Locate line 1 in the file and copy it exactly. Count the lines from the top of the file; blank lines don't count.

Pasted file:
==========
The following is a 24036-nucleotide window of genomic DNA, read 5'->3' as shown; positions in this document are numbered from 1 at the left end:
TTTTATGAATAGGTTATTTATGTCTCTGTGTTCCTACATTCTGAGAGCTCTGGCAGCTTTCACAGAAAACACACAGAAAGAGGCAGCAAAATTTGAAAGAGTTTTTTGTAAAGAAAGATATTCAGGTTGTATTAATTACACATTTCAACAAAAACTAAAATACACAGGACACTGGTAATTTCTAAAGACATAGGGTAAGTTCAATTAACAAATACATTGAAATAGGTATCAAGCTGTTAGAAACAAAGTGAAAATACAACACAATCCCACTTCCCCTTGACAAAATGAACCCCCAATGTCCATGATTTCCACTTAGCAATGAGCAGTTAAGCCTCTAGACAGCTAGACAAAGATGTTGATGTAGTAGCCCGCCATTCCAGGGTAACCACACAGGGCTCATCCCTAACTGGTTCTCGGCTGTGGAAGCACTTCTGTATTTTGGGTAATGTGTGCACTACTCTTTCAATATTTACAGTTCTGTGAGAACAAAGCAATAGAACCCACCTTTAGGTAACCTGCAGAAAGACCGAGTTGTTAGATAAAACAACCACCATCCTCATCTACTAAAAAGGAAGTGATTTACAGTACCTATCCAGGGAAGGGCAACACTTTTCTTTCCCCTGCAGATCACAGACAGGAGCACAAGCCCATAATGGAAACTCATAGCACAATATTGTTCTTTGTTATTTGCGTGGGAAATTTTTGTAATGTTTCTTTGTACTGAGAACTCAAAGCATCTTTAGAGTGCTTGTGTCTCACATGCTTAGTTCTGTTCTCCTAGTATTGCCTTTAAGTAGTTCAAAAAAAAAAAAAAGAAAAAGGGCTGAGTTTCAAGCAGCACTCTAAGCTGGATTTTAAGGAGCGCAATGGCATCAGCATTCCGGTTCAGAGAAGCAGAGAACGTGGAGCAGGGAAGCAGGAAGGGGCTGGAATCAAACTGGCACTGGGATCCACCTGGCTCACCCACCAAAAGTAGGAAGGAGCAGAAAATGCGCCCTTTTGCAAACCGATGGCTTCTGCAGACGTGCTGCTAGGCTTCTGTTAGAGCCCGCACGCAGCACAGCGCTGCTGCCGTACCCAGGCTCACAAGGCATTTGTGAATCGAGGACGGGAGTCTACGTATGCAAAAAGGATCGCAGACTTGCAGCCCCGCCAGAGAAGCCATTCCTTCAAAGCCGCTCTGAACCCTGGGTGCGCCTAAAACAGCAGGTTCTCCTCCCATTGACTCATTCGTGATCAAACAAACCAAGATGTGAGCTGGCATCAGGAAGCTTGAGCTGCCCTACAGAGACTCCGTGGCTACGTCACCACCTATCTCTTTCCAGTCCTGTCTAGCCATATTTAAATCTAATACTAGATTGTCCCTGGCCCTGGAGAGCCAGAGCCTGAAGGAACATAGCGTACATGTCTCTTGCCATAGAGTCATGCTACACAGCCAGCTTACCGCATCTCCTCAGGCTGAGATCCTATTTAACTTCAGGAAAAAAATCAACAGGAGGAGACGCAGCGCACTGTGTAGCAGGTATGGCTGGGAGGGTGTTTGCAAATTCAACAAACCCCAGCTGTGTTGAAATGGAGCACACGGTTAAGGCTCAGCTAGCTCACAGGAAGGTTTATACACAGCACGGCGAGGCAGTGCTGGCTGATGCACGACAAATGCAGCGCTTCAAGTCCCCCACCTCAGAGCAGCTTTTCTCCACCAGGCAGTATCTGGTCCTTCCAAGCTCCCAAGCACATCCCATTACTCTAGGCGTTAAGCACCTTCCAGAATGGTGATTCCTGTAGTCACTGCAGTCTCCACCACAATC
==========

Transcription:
The following is a 24036-nucleotide window of genomic DNA, read 5'->3' as shown; positions in this document are numbered from 1 at the left end: